|Kingon, et al. ||Two engineering entrepreneurship minor programs, by both engineering and business schools USA||create awareness among engineering students of entrepreneurial opportunities, and the business dimension of product development,||Business models, Communication, Cross functional teams, and Entrepreneurial thinking||From experience-based teaching to process-based teaching approach||Creation associated with the development of the entrepreneurial opportunity and finally a business proposal, create, rather than a new venture creation.|
|Collet and Wyatt ||A degree program for undergraduate students in biotechnology, by a Department of Biotechnology, Australia||Provide students with commercial imperatives and meet the demand of bio-industry for talents with skills in product development, business, IP, law and commercialization.||32 subjects: 19 for bio technologies, 8 for entrepreneurship, innovation and management, 1 for IP and law and 4 for project in virtual student companies.||Student self-driven, team-based learning in a virtual company environment or company based internship projects.|
|Boocock et al. ||Master students in a MBA program, based on the TEC Algorithm ||Understanding of academic knowledge about technology based product ideas development and application of business concepts to technologies Selection||Search & ideation, assessment & analysis, commercialization strategy||n/a||From a business proposal up to a few new businesses,|
|Hartmann ||An elective course for master, PhD students and employees of a technical university, by Department of Innovation management and entrepreneurship, the Netherlands,||Connect technological research with education using patented technologies developed at the research faculties of a technical university||The technology and patent, the problems, the solutions based on the technology, the potential end users, the potential price and the alternatives in the market.||Seven four-hour sessions that combine lectures, participant-centred case studies, classroom exercises, real-life case studies, and trial presentations by interdisciplinary teams.||Cases of new technology startup|
|Karim ||An entrepreneurship course for civil engineering students, by Department of Civil Engineering, Malaysia||To nurture the ability to venture development and leadership in energy related business, and engages in activities to enhance knowledge in their professional works.||New product development|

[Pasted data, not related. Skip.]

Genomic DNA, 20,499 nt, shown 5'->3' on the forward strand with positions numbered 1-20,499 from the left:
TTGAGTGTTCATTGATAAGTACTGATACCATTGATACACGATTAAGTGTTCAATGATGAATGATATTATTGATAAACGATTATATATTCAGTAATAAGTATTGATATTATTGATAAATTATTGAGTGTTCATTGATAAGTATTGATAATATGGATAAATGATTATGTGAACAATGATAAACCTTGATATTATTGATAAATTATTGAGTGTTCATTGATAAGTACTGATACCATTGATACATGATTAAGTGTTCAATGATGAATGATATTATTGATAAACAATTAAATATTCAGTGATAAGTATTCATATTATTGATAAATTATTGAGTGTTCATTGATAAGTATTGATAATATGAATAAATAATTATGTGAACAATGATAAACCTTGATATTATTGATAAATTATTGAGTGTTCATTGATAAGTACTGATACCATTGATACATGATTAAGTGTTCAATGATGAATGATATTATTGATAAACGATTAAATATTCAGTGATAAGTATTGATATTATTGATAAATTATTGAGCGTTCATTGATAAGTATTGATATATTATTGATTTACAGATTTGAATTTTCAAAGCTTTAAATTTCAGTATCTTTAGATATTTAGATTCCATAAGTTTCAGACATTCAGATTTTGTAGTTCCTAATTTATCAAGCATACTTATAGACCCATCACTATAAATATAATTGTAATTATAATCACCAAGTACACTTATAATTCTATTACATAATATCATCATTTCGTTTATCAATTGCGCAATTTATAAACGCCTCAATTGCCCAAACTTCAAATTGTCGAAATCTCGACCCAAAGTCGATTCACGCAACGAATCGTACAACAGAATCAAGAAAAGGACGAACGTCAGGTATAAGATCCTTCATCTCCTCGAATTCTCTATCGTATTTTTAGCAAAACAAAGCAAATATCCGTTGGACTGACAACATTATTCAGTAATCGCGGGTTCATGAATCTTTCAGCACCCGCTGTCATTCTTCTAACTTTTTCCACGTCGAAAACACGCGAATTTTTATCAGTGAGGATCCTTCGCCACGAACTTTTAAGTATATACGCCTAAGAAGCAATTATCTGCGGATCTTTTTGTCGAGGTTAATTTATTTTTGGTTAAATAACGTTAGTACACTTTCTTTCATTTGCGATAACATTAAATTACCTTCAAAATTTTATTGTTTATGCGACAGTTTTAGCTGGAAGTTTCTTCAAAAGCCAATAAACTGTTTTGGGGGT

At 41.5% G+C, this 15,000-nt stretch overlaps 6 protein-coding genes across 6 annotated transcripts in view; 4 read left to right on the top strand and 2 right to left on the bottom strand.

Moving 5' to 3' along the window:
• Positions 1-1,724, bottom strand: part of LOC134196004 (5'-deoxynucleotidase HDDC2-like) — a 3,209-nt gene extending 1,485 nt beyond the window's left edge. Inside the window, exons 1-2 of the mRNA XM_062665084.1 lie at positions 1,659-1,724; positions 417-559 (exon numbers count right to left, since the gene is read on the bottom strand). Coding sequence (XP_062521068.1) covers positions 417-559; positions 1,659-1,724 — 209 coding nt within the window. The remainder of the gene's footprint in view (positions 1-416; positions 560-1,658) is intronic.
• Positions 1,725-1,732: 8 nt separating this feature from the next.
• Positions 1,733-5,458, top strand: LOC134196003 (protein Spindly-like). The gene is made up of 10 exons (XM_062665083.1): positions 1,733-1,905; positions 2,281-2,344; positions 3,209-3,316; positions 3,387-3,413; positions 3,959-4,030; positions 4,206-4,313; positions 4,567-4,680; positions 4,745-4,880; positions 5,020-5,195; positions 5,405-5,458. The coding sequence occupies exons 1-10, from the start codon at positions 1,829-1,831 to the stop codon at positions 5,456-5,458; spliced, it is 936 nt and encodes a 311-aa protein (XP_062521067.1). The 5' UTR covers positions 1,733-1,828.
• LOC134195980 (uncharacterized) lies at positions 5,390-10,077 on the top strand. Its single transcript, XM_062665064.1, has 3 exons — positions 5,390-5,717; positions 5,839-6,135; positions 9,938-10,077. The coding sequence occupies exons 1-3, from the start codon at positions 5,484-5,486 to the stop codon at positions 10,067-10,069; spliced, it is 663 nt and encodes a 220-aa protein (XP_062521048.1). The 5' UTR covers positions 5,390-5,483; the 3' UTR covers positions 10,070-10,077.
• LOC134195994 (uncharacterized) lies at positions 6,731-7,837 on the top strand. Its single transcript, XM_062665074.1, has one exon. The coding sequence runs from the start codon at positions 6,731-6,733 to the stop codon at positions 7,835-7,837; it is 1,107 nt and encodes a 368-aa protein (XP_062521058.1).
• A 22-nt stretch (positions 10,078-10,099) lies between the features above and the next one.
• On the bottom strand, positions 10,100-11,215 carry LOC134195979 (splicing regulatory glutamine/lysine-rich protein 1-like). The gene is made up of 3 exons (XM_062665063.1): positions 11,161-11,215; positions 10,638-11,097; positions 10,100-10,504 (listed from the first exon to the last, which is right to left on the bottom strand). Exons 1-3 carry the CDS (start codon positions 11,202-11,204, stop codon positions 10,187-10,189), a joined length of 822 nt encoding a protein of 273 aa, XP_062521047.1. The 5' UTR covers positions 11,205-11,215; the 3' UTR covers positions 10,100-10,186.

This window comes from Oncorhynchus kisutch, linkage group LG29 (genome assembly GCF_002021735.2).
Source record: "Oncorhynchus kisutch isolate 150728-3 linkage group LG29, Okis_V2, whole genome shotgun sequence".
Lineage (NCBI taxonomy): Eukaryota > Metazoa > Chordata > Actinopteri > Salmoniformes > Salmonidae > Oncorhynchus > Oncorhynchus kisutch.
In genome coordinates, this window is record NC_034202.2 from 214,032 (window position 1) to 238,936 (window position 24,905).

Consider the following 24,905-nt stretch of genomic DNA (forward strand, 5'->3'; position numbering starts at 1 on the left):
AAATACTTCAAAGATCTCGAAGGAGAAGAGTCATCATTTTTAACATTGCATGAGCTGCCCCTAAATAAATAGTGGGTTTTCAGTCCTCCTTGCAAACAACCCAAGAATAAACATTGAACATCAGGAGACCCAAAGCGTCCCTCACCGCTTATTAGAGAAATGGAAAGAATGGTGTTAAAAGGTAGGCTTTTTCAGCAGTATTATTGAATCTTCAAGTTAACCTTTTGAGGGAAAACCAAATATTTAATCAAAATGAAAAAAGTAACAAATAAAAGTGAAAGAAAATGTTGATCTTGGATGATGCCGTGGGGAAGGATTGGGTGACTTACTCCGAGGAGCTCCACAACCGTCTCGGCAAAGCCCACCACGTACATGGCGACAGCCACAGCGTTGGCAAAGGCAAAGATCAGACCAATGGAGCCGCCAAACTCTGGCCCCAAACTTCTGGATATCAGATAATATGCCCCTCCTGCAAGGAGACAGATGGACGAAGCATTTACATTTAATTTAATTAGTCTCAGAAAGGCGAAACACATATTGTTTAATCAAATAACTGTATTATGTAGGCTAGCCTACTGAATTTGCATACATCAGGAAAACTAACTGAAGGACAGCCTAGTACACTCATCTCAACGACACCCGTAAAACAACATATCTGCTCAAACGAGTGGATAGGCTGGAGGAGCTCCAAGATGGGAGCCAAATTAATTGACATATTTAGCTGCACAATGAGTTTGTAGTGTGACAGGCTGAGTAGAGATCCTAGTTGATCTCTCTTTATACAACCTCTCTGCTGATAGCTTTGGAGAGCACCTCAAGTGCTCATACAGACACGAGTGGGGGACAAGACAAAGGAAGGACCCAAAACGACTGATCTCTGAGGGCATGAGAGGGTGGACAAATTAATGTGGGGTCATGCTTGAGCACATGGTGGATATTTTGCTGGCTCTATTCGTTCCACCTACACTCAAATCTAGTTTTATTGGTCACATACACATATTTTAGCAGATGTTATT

Feasibility of idea
Skill building (case studies
|Personal development, entrepreneurship and management knowledge, problem solving skills, decision making, presentation, risk taking)|
|Kazakeviciute et al. ||Undergraduate students in science, health, engineering, design, information technologies etc.|
(By lecturers from business school and guest speakers)
|Knowledge about entrepreneurship itself, the importance of skills, values to entrepreneurial mindset and entrepreneurial skills.||Individual, team-based and business-related topics and activities, while applying the lean business model as well as the fundamentals of technology entrepreneurship.||Theory and cases, interaction sessions and monitoring sessions.||The first is based on students’ evaluation of course delivery and content, the second on students’ evaluation of their progress.|
|STVP ||STVP program for both undergraduate and postgraduate students, by An entrepreneurship center at the School of Engineering, USA||To learn about identifying market opportunities and assuming leadership roles in business.||A series of courses on creativity, innovation and entrepreneurial marketing, finance, strategy, and other management areas.||Conventional course, large public lecture series and intensive, year-long extracurricular programs such as the Mayfield Fellows Program||STVP produces a large and growing collection of online content and experiences for people around the world.|
2.1 The audiences (whom)
The reviewed models serve either undergraduate or postgraduate students or both (graduate students in US terms in some reference such as ). They range from a single course, a minor program or a multi-semester program. For those undergraduate entrepreneurship programs in engineering schools, a concern is how the credits from those entrepreneurship courses can be recognized in an engineering field. Lacking space and time for elective credits in engineering degree programs is a major and common barrier to entrepreneurship courses for engineering students Standish-Kuon, . This is not a big problem in the business school since entrepreneurship courses are accepted as management or management related courses. For master level courses or programs, it is not very clear whether the TEE course is a credit bearing course in a master program or an extra curriculum course (e.g., ).